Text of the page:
BALLYHOO BUCKAROO & SPUDS
The real story of a word or phrase’s origin and evolution is often much stranger—and much more humorous—than the commonly accepted one; the many entries will certainly leave you “happy as a clam.” Happy as a clam? Really, what’s so happy about being a clam? The saying makes much more sense when it’s paired with its missing second half: “at high water.” Now a clam at high water is a safe clam, and thus a happy clam. From the bawdy to the sublime, Quinion’s explanations and delightful asides truly prove that the “proof is in the pudding.”
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It seems to be a mixture of two older words— one thread comes from Dutch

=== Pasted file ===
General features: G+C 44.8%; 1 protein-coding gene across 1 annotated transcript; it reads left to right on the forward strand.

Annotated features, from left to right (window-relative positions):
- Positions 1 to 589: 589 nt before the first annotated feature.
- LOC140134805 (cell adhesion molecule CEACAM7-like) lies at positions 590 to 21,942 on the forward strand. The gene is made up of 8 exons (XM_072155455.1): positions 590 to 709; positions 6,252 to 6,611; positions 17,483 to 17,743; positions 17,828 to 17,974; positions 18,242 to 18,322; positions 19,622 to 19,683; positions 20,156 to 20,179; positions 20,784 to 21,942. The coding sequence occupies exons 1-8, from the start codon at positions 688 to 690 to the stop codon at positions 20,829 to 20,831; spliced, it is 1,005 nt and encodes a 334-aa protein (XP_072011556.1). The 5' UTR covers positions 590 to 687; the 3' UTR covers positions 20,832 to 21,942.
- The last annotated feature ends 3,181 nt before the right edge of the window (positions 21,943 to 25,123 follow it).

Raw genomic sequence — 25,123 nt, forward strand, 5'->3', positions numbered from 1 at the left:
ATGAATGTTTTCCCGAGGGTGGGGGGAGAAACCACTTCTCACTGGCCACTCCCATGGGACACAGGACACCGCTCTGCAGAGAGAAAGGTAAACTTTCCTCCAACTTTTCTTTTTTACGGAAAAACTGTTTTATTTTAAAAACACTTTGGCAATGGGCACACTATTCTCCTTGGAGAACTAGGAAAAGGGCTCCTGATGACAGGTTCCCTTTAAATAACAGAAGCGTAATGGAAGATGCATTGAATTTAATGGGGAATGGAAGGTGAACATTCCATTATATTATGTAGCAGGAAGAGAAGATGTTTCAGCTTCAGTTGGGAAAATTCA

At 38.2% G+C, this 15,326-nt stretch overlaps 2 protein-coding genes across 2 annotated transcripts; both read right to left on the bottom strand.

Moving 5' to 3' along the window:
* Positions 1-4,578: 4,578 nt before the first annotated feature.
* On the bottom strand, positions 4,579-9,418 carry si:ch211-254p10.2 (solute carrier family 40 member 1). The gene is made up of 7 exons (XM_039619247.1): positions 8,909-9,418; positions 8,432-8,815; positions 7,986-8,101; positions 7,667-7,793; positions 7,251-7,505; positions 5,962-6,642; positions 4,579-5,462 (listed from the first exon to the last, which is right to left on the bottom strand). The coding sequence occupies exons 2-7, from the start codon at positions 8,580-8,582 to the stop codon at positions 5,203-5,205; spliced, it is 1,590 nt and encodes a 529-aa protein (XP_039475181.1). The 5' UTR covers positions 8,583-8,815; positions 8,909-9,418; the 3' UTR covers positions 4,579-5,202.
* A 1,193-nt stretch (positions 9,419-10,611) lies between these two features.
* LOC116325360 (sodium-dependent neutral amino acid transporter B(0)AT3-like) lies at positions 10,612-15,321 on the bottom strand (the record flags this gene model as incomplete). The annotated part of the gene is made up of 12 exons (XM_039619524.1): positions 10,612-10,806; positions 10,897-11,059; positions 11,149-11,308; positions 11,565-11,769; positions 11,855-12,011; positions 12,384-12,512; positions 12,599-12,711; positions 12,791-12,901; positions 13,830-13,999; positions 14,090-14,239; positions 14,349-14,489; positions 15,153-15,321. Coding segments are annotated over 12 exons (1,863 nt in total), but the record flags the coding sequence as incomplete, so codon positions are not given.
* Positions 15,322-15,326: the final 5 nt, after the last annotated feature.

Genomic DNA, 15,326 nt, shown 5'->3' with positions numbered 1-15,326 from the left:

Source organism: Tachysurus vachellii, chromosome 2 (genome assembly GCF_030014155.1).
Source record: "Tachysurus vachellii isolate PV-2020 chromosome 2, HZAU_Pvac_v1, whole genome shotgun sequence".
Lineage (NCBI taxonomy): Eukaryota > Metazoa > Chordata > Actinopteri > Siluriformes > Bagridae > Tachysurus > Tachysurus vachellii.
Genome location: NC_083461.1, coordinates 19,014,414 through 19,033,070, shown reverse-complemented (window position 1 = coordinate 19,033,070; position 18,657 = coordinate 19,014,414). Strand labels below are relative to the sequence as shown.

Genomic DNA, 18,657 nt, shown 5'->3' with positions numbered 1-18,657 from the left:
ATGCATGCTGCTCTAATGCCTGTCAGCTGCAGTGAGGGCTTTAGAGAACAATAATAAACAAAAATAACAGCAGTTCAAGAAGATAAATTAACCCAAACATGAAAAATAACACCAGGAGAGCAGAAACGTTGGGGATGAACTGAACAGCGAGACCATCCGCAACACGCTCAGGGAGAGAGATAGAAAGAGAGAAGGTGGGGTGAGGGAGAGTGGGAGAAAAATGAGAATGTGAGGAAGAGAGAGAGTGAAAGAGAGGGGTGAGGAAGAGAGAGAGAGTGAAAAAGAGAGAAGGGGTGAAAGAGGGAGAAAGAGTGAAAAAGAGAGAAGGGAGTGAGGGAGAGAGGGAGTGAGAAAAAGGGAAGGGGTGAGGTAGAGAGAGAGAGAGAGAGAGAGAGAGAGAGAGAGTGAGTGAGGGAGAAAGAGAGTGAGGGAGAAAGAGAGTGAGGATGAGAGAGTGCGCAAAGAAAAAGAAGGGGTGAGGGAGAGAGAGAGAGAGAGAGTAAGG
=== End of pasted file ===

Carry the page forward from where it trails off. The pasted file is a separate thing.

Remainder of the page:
krappen, "to pluck off, cut off or separate"; the other may be from Old French
crappe, "siftings or waste or rejected matter," from medieval Latin crappa, "chaff."
The first ...
These numerological theories seem to be the more likely ideas behind it, but we
can't be sure. Eat crow This is mainly an American phrase, meaning to be
humiliated by having to admit one's defeats or mistakes. An article published in
However, an iconoclast reports that the wall and the window seem to be of much
more recent date than the supposed happenings. The tale seems to have been
invented by an enterprising local with an eye to the tourist trade sometime in the ...
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Ballyhoo, Buckaroo, and Spuds: Ingenious Tales of Words and Their OriginsUser Review - Not Available - Book Verdict
Folk etymology, namely, stories describing word origins, takes the stage as Quinion narrates and evaluates competing explanations of a word's or phrase's evolution. A contributor to the venerable OED ... Read full review
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Ballyhoo, Buckaroo, and Spuds: Ingenious Tales of Words and Their Origins
Limited preview - 2006